Read more: Review: Enjoy pie and grog with your dog at this Preston city centre ale house

According to the latest home design blogs this season’s trendiest wall colour is a cross between grey and beige, dubbed ‘greige’, and the Pavilion Cafe has smashed that look out of the park (sadly only metaphorically).

The walls, floor, tables, chairs, sandwiches, soup and scone were greige. My hair, clothing, face and Chihuahuas covered the rest of the greige spectrum so completely that it must have looked like The Predator was sitting in the corner waiting for whatever might evolve in the soup to grab the butter knife so he could kill it.

I left the slice of bread and the soup after one spoonful and the bottom half of the scone which crumbled into pebbles when I tried to butter it. I could only manage half of the sickly hot chocolate but didn’t care at that point because I wanted to get out of the dull cafe to enjoy the park as soon as possible. The £3.50 sandwich was edible so I didn’t waste it, but it was nothing that couldn’t be found and avoided in a hospital vending machine.

Pavilion Cafe sandwich
Three pounds fifty. Three. Pounds. Fifty.

The ever-present queue combined with the empty tables suggests that those in charge of the Pavilion Cafe are comfortable existing on easy money from the high mark-up takeaway sales of hot drinks and ice cream, and are providing only packet fare and a choice of fresh, prepared food so small and basic that it wouldn’t make much of a dent in the profits if it went unsold and was binned at closing time.

Inside the Pavilion Cafe
A huge queue but an empty cafe. Sherlock Holmes would’ve taken one look and legged it

I’m aware that this review is brutal, but going off my own experience, that of friends and the 2.5 out of 5 stars awarded by the Pavilion’s customers on Tripadvisor, it’s way past time for Preston City Council to insist that any business wanting to lease and operate the cafe commits to making it a venue that showcases all the fabulous fresh produce that Preston has to offer.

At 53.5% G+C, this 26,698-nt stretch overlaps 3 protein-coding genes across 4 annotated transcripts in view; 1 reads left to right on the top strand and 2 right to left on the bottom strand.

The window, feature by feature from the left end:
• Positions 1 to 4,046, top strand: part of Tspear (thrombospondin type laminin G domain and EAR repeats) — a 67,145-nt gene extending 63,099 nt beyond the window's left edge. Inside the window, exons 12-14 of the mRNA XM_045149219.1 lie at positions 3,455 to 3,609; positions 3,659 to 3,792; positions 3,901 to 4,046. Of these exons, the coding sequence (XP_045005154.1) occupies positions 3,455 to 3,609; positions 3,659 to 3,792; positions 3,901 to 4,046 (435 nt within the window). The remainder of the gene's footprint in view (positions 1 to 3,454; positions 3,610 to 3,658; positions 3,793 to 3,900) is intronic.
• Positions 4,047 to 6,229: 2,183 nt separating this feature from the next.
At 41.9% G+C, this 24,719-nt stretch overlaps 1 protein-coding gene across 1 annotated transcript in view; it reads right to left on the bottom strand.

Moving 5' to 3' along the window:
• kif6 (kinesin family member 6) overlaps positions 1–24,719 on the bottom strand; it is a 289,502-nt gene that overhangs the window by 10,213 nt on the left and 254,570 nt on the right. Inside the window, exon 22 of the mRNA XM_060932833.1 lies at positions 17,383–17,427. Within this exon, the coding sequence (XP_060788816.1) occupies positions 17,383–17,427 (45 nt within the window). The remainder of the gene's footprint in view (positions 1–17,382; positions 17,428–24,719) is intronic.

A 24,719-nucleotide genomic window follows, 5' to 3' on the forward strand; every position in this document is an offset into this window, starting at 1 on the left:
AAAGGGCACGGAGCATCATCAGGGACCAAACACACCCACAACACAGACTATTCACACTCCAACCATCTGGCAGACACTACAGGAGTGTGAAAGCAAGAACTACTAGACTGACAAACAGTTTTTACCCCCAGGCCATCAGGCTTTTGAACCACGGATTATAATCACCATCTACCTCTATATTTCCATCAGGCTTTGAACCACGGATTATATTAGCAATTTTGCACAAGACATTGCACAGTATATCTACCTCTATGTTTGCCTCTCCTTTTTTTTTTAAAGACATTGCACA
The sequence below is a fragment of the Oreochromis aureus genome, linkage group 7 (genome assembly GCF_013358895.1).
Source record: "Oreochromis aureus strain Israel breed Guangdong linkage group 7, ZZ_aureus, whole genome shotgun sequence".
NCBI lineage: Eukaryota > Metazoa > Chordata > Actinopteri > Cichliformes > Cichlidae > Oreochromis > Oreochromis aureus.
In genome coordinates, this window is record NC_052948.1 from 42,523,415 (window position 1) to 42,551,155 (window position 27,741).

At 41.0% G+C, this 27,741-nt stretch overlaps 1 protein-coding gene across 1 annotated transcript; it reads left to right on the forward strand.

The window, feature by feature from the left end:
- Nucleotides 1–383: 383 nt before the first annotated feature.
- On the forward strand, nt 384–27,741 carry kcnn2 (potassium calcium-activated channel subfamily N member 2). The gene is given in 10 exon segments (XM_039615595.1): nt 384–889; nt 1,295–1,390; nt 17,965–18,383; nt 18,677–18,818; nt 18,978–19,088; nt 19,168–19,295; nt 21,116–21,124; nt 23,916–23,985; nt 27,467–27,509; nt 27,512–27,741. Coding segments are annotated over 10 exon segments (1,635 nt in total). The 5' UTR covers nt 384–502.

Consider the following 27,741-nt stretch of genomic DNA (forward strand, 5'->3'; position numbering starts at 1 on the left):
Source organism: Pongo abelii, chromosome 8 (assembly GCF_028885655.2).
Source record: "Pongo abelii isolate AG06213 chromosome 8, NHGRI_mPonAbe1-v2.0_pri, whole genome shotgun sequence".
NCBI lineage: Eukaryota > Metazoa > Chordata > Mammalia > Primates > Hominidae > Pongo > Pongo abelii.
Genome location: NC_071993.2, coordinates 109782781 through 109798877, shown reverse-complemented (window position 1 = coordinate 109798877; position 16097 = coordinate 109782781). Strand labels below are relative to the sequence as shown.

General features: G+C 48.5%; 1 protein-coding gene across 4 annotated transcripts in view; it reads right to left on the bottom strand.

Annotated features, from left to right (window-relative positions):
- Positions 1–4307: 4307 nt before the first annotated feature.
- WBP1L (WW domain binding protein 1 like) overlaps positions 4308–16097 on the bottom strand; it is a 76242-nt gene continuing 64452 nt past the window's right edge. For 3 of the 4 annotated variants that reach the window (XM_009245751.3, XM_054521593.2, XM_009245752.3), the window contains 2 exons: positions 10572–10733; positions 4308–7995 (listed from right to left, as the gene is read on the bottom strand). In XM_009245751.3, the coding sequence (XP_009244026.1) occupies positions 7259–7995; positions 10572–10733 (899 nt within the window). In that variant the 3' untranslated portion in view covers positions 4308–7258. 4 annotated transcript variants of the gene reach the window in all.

Read more: Preston City Council will continue to run Avenham Park’s Pavilion cafe

It should open when people who are walking to and from work can grab a coffee and a breakfast roll, and should be fully utilised as a hub for culture and community events. It should be cared for, be as attractive a space inside as it is outside, and be run by Prestonians who are passionate about their city and providing hospitality. The venue also has a license to serve alcohol, so could potentially be a beautiful place in summer to have a meal and a glass of wine al fresco by the river. 

Sadly the Pavilion Cafe, especially when compared to other local park cafes such as Moor Park’s Rosemary On The Park and Penwortham’s Hurst Grange Coffee House and Cafe, is a disappointment that has consistently failed to justify its right to such a privileged location, year after year.

Preston’s beautiful Avenham Park deserves more than a drab, under-utilised venue that could be replaced by a coffee cart, a vending machine, a couple of portaloos and a bus shelter. 


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Have you ever been attacked by a bowl of Knorr’s instant primordial soup or murdered by Arnold Schwarzenegger? Let us know in the comments.